LEXINGTON, Ky. - Antoinette Frink was in San Francisco wrapping up her second National Automobile Dealers Association convention in February 1988 when her lawyer called: FBI and Drug Enforcement Agency agents had descended upon her Delaware, Ohio, dealership.
Armed with a subpoena, the agents seized paperwork related to vehicles Frink sold or retitled to an acquaintance named James Lon Callier and his associates.
At the time, Frink didn't fully understand what was happening - something about selling vehicles to suspected drug dealers.
Frink was stunned. But the former teacher and novice businesswoman thought the whole thing would blow over. After all, the Chevrolet and Cadillac dealer reasoned, she was not involved in drugs, had never used them, and never sold them.
Things didn't blow over - they hit the fan.
In December 1988 Frink was indicted by a federal grand jury in Valdosta, Ga., and in May 1989 Frink was convicted of:
Conspiracy to possess with intent to distribute cocaine.
Aiding and abetting in the distribution of cocaine.
Use of interstate travel to aid in the distribution of cocaine.
According to the federal government, Frink knew that the vehicles she sold or retitled for Callier were used to transport 750 pounds of cocaine along I-75 from Florida to Detroit.
But of the six people convicted in the case, Frink and Callier got the harshest jail terms. Three of the others are back on the streets.
For 41/2 years Frink has resided with about 1,600 other inmates in the Federal Medical Center, a women's prison in Lexington, Ky. She claims she knew nothing of the drug dealing scheme and violated no laws - she was simply duped by an acquaintance and former car sales-man who she thought managed fleets for companies in Florida that were relocating to Ohio.
An attractive, petite woman who will be 43 in July, Frink still talks like a car dealer. Her conversation remains sprinkled with dealer jargon, terms such as 'floorplanning,' and 'dealer trades.' Allowing for time off for good behavior, she expects to be freed in 2003.
Most of the drug dealers involved in the case cut deals with federal prosecutors. Even though the prosecutors said they were part of a big cocaine network, all but one of the drug dealers got off easier than Frink. Most of them pleaded guilty and already are out of prison.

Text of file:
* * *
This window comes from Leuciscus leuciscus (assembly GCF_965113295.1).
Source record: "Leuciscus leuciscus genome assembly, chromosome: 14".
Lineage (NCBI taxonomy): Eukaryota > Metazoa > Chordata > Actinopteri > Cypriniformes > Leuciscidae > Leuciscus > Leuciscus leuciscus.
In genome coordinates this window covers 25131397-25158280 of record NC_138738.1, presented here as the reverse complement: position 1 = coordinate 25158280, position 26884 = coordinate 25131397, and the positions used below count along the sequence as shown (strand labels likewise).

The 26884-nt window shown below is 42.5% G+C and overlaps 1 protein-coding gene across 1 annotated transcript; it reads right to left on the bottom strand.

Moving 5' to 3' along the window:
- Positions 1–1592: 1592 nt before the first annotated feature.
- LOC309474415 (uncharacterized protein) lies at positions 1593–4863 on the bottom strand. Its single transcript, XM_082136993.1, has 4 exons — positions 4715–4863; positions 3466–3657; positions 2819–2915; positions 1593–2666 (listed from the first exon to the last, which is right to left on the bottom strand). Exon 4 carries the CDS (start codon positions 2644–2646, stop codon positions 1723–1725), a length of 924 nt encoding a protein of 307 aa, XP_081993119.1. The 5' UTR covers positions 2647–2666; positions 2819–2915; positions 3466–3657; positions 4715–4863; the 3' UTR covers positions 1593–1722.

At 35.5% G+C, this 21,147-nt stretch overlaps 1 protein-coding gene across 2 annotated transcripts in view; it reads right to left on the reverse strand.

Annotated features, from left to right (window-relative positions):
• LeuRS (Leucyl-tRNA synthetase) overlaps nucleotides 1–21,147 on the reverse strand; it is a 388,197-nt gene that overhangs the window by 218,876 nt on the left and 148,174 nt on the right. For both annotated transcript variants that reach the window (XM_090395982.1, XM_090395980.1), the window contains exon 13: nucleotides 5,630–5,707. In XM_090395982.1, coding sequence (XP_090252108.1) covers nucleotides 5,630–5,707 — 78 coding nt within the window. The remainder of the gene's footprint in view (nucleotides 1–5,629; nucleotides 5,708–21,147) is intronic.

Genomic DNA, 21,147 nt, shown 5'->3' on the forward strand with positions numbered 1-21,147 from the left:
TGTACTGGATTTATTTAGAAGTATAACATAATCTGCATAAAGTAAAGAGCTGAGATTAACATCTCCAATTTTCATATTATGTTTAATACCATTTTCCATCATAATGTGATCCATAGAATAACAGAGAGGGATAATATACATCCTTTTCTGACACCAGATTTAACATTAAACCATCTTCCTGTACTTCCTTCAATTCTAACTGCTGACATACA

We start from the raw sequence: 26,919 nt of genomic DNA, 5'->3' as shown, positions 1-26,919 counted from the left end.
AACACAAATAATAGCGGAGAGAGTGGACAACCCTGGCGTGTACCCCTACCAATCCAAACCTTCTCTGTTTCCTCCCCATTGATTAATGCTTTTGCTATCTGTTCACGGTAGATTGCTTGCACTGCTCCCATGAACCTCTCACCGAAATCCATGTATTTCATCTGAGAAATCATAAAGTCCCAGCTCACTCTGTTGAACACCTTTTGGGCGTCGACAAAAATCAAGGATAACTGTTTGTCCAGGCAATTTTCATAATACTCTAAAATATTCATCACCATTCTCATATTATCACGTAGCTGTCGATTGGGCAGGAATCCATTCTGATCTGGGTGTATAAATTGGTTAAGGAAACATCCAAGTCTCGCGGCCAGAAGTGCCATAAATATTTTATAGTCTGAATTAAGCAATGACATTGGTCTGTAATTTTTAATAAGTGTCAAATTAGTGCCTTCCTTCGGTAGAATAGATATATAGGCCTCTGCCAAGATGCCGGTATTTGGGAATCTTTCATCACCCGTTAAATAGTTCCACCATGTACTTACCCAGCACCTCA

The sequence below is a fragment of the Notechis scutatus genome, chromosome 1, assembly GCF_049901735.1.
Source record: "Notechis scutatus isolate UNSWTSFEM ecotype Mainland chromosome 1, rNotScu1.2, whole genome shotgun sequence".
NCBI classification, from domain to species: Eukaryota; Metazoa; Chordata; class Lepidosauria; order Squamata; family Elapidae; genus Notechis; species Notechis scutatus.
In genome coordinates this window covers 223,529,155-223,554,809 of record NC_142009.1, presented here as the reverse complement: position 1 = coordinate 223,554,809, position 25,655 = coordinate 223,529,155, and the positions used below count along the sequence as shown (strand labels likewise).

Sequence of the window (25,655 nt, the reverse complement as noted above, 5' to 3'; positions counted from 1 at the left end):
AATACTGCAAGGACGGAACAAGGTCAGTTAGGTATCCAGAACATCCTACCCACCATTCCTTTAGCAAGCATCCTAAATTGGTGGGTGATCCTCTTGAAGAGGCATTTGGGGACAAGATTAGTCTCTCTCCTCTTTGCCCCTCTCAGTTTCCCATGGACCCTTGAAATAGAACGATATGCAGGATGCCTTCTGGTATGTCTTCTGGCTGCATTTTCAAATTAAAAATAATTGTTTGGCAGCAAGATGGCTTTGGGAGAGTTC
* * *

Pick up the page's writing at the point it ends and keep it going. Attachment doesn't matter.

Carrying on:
Frink and James Lon Callier pleaded innocent, were tried and convicted. Frink was found guilty on all three counts by a federal jury and sentenced to 151/2 years in prison. Based on the guidelines under which Frink and Callier were sentenced, they have no chance for parole.
Despite the conviction, Frink vehemently denies all charges of wrongdoing. The government's case against her centered on 'two or three' vehicles bought in Florida and retitled in Ohio and on the sale of '10 or 12' other vehicles to Callier and his acquaintances. Compounding matters, Frink didn't report the cash transactions to the IRS.
Frink says she didn't know that the people who requested the retitled vehicles and bought the cars were drug dealers who used phony business names and addresses.
But the government didn't charge Frink with titling or cash-reporting violations. Instead, federal prosecutors said the titling and cash-reporting violations proved that Frink knowingly helped the drug dealers.
Frink is adamant that she did not violate the law that requires cash transactions over $10,000 to be reported, because Callier and his associates did not pay her $10,000 or more at one time.
But according to the law, she could be mistaken.
The cash reporting law that went into effect in July 1984 states that any trade or business which receives $10,000 in cash in one transaction or two or more related transactions must report the transaction to the IRS.
The law was amended to include car dealers in October 1986 and further amended in November 1990 to include 'anti-structuring' - making it a felony to deliberately break up cash payments to avoid the IRS reporting requirement.